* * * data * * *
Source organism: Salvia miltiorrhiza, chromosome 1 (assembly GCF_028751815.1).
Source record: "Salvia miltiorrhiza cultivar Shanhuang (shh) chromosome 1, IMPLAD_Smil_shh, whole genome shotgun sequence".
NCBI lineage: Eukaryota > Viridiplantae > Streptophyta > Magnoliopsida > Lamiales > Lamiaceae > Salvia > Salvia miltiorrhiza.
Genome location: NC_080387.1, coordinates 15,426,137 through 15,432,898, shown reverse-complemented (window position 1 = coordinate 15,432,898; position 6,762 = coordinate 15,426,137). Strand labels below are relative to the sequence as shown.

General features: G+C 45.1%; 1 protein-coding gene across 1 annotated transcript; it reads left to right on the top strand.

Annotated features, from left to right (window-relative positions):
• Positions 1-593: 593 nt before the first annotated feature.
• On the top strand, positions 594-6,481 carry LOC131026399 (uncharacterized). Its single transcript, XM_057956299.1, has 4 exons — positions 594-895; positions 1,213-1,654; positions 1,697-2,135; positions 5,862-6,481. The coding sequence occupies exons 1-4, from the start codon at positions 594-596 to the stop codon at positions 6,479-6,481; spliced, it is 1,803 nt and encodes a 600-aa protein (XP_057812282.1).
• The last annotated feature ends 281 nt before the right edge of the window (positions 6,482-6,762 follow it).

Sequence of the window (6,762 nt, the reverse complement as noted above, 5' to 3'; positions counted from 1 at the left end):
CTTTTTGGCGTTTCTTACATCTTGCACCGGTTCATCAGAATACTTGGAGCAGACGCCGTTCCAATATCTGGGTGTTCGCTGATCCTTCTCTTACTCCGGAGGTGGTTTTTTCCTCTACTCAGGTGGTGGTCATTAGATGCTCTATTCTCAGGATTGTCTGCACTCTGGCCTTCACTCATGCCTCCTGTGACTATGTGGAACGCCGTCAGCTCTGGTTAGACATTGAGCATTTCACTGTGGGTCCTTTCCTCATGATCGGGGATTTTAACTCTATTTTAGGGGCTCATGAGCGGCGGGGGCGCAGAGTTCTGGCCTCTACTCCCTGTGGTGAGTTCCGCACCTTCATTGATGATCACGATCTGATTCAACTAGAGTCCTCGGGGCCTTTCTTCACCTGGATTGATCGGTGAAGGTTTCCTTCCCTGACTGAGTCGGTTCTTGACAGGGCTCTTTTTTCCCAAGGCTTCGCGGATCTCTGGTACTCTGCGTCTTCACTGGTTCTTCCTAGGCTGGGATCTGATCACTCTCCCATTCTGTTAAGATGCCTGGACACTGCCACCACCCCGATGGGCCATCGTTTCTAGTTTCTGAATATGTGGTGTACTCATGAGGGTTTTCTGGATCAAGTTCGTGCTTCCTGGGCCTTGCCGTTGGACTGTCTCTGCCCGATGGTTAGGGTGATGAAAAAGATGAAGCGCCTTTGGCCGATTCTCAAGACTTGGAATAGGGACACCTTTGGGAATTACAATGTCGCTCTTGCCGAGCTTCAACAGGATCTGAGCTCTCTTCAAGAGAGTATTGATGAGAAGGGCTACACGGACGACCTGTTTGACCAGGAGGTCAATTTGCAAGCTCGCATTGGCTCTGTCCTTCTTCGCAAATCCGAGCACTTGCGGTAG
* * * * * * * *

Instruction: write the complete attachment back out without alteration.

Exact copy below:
Source organism: Salvia miltiorrhiza, chromosome 1 (assembly GCF_028751815.1).
Source record: "Salvia miltiorrhiza cultivar Shanhuang (shh) chromosome 1, IMPLAD_Smil_shh, whole genome shotgun sequence".
NCBI lineage: Eukaryota > Viridiplantae > Streptophyta > Magnoliopsida > Lamiales > Lamiaceae > Salvia > Salvia miltiorrhiza.
Genome location: NC_080387.1, coordinates 15,426,137 through 15,432,898, shown reverse-complemented (window position 1 = coordinate 15,432,898; position 6,762 = coordinate 15,426,137). Strand labels below are relative to the sequence as shown.

General features: G+C 45.1%; 1 protein-coding gene across 1 annotated transcript; it reads left to right on the top strand.

Annotated features, from left to right (window-relative positions):
• Positions 1-593: 593 nt before the first annotated feature.
• On the top strand, positions 594-6,481 carry LOC131026399 (uncharacterized). Its single transcript, XM_057956299.1, has 4 exons — positions 594-895; positions 1,213-1,654; positions 1,697-2,135; positions 5,862-6,481. The coding sequence occupies exons 1-4, from the start codon at positions 594-596 to the stop codon at positions 6,479-6,481; spliced, it is 1,803 nt and encodes a 600-aa protein (XP_057812282.1).
• The last annotated feature ends 281 nt before the right edge of the window (positions 6,482-6,762 follow it).

Sequence of the window (6,762 nt, the reverse complement as noted above, 5' to 3'; positions counted from 1 at the left end):
CTTTTTGGCGTTTCTTACATCTTGCACCGGTTCATCAGAATACTTGGAGCAGACGCCGTTCCAATATCTGGGTGTTCGCTGATCCTTCTCTTACTCCGGAGGTGGTTTTTTCCTCTACTCAGGTGGTGGTCATTAGATGCTCTATTCTCAGGATTGTCTGCACTCTGGCCTTCACTCATGCCTCCTGTGACTATGTGGAACGCCGTCAGCTCTGGTTAGACATTGAGCATTTCACTGTGGGTCCTTTCCTCATGATCGGGGATTTTAACTCTATTTTAGGGGCTCATGAGCGGCGGGGGCGCAGAGTTCTGGCCTCTACTCCCTGTGGTGAGTTCCGCACCTTCATTGATGATCACGATCTGATTCAACTAGAGTCCTCGGGGCCTTTCTTCACCTGGATTGATCGGTGAAGGTTTCCTTCCCTGACTGAGTCGGTTCTTGACAGGGCTCTTTTTTCCCAAGGCTTCGCGGATCTCTGGTACTCTGCGTCTTCACTGGTTCTTCCTAGGCTGGGATCTGATCACTCTCCCATTCTGTTAAGATGCCTGGACACTGCCACCACCCCGATGGGCCATCGTTTCTAGTTTCTGAATATGTGGTGTACTCATGAGGGTTTTCTGGATCAAGTTCGTGCTTCCTGGGCCTTGCCGTTGGACTGTCTCTGCCCGATGGTTAGGGTGATGAAAAAGATGAAGCGCCTTTGGCCGATTCTCAAGACTTGGAATAGGGACACCTTTGGGAATTACAATGTCGCTCTTGCCGAGCTTCAACAGGATCTGAGCTCTCTTCAAGAGAGTATTGATGAGAAGGGCTACACGGACGACCTGTTTGACCAGGAGGTCAATTTGCAAGCTCGCATTGGCTCTGTCCTTCTTCGCAAATCCGAGCACTTGCGGTAG